4. GVFS uses FUSE to make directories visible to programs not using the Gnome framework, mounted under ~/.gvfs or /run/user/${USER}/gvfs (at least that's what it's doing for me since the last Ubuntu upgrade). FUSE mounted file systems (similar to NFS) generally are more restrictive with regards to user access. You can usually not override permissions by just being root, and even if the file system permissions would allow other users access, this is filtered by FUSE which by default prevents access to users other than the mounting user. You didn't specify, but I suspect it will only work if you start the btsync client as exactly the same user that used GVFS. (Or find some way to relax the FUSE options, see man mount.fuse, but I'm not sure that will work with GVFS.) -- Henryk Plötz Grüße aus Berlin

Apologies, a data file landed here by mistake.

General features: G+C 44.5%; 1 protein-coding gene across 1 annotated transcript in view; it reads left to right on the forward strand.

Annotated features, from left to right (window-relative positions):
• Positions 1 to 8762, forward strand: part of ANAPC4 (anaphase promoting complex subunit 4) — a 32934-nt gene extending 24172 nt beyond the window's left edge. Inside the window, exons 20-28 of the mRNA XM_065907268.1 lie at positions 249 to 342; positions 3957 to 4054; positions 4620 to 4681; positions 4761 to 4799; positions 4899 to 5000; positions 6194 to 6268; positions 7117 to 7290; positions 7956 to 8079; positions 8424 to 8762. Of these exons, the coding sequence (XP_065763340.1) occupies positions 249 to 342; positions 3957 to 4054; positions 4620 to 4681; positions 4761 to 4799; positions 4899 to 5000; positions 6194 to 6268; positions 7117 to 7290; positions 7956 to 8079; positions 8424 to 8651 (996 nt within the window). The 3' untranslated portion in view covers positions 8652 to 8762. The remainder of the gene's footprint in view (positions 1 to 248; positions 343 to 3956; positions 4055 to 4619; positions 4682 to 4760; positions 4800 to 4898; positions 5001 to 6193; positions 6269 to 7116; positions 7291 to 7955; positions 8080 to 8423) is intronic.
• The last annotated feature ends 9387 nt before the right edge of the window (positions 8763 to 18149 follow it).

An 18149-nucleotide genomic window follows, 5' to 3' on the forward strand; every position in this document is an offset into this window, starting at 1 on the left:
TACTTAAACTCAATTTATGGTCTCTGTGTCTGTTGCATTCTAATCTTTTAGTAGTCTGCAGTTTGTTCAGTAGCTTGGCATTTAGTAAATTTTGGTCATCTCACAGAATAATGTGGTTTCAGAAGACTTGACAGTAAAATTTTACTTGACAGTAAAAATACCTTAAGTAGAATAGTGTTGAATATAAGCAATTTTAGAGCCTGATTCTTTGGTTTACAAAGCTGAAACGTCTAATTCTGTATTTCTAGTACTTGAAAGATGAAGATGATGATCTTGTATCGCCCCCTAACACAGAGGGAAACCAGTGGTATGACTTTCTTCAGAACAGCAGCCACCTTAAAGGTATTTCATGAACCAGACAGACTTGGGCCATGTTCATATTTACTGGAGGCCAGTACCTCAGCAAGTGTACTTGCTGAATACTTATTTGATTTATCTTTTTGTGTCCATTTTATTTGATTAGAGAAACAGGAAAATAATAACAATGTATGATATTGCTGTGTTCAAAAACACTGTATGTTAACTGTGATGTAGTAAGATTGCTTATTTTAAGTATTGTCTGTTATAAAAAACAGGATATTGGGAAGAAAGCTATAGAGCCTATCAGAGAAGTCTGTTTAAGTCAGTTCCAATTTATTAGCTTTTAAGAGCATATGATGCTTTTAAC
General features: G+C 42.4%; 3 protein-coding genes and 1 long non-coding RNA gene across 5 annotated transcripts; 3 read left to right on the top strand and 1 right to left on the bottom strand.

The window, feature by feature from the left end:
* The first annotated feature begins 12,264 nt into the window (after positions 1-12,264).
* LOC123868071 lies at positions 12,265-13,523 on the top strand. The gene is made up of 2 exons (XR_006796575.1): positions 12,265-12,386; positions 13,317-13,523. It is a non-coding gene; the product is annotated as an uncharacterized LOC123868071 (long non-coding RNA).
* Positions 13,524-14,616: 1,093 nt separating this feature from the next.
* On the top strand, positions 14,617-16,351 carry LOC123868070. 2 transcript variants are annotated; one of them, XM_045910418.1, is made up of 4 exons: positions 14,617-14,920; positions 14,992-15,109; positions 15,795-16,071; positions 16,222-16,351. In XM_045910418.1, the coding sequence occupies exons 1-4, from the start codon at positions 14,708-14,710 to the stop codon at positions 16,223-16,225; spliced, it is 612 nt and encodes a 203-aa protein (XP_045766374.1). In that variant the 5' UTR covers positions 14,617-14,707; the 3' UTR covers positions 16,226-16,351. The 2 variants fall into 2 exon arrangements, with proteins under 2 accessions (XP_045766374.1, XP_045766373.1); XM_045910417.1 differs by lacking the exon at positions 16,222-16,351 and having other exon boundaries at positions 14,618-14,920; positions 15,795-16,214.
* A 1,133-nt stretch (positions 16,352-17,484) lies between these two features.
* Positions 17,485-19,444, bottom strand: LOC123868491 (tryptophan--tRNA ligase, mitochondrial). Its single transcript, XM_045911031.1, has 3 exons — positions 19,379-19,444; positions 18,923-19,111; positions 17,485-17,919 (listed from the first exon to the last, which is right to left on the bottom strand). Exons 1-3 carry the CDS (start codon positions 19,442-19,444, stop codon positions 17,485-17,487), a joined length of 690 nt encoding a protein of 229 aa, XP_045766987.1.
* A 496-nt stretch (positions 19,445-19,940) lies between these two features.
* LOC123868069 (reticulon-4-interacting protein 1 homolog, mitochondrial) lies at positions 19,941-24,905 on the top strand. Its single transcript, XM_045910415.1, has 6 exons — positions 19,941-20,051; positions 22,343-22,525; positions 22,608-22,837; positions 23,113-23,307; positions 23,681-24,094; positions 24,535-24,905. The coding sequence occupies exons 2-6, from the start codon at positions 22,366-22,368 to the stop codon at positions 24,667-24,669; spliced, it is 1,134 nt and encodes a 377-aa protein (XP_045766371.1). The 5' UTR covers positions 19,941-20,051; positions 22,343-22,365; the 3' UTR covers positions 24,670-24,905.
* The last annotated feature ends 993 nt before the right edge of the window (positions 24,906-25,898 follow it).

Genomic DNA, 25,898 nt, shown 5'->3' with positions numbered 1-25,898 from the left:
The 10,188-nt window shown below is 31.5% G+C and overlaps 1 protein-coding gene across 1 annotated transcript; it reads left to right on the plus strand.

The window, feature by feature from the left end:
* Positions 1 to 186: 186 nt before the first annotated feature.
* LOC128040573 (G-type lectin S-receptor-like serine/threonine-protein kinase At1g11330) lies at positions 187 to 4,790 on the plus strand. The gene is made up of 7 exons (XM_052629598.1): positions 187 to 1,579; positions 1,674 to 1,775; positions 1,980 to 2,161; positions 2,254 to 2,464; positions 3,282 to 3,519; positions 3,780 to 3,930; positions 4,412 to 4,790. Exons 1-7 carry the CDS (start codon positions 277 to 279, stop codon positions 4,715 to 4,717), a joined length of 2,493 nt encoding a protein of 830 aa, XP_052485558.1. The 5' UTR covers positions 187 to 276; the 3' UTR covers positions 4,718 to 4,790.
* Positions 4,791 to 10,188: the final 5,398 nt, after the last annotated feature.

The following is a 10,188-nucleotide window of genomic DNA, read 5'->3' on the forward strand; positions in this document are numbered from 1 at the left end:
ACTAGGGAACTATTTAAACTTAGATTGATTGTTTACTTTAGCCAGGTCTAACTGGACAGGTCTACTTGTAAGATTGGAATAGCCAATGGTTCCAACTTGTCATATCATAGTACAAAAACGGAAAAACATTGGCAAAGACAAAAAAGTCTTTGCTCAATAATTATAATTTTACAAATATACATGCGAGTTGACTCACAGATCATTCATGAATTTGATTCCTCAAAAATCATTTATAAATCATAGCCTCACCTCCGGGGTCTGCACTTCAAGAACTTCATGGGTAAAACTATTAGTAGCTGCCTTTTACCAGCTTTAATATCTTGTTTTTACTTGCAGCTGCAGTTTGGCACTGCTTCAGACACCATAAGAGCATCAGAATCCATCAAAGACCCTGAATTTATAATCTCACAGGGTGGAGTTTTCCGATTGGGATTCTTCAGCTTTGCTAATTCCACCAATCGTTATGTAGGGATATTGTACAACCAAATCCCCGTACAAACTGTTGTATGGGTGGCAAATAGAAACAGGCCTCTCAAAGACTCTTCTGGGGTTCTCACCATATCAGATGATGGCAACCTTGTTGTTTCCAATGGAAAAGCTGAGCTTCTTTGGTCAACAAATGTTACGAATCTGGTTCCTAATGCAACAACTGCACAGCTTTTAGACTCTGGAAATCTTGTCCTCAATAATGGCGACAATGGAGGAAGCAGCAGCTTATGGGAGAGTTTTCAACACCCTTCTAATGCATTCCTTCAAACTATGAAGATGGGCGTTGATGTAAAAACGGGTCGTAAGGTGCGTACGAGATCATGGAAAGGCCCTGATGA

5. @mrf I see your problem, but all your calculations and assumptions are way off. Assuming the secret has full entropy in any case (http://labs.bittorre...ogy.html#secret mentions using dev/random or cryptoapi for that) we have, for the various mentioned secret lengths: 32 characters of base-32 text, meaning 5 bits per character: 160 bit of entropy 40 characters of base-64 text, meaning 6 bits per character: 240 bit of entropy (@verloren: Thinking of security in terms of "number of possible combinations" usually leads to ununderstandable numbers and in security discussions should be reserved to snake-oil vendors who want to dazzle you with incomprehensibly large numbers with no real meaning. Just express everything in log2, that is: bits, and everything becomes so much easier. Especially since multiplication becomes simple addition.) @mrf: The security of AES-128 is about 128 bits. It is generally agreed upon that any number exceeding the ~80-90 bit mark falls into the "impossible" category. There are various nice calculations about the effort needed to break a 128 bit key with results like "storage: 1 result per atom -> more atoms than there are in the universe", "more time than is left before our solar system is swallowed by our sun" and "the energy required would boil up all the oceans on planet earth". I think full-entropy(!) keys of this magnitude can safely be said to not be worth worrying about. Compare your folder name suggestion: English language has an entropy of about 1-2 bits per character, folder names will probably be about 10 characters average (note: this is the only number I've pulled out of my ass), leaving you with about 15 bits of additional entropy. Compared to the 160 bit we talked about before that's next to nothing. But adds considerable inconvenience (see Automatic Coding's post). @mrf The other point you were talking about (undirected attacks) is called a birthday attack. Instead of breaking a a particular key, in this instance an attacker just wants to find *any* two identical secrets. For an attack on a specific secret of length 160 bits, an attacker can expect to succeed on average after 2159 tries. For a birthday attack success will, on average, reach a high probability after approximately 280 attempts (half bit size). Now: 80 bits is still insanely large. Additionally think about what it means: The collision the attacker would find would with overwhelming probability be one with his own attacks. More realistically attacking *any* other secret should be treated as subtracting from the secret length. Say every person on earth (7 billion) had a thousand synced folders, leading to 7*1012 distinct secrets on the network. In log2 that's about 43. The complexity to attack *any* folder now is 160-43 = 117 bit. Have fun boiling the oceans while waiting for the sun to go red giant! :-) @kos13/bittorrent sync team: I still have problems understanding the security properties. One of the issues is the exact secret length. The number above (32 characters base-32) I came up with by counting in the screenshots. Your website sometimes mentions 21 bytes, which is different from 160 bits. Also you offer up the encryption algorithm to be AES-256, which whould require a 256 bit key. Then there's the base-64 thing with still a different number. A concise table with exact security parameters (paying attention to the distinction between bytes, bits and characters) would be nice. Also, coming from sort of a security background, I don't fully understand how read-only/time-limited keys are supposed to work. It would be really great if you had a protocol description somewhere. How does a secret become a key? How is the actual transmission protected? -- Henryk Plötz Grüße aus Berlin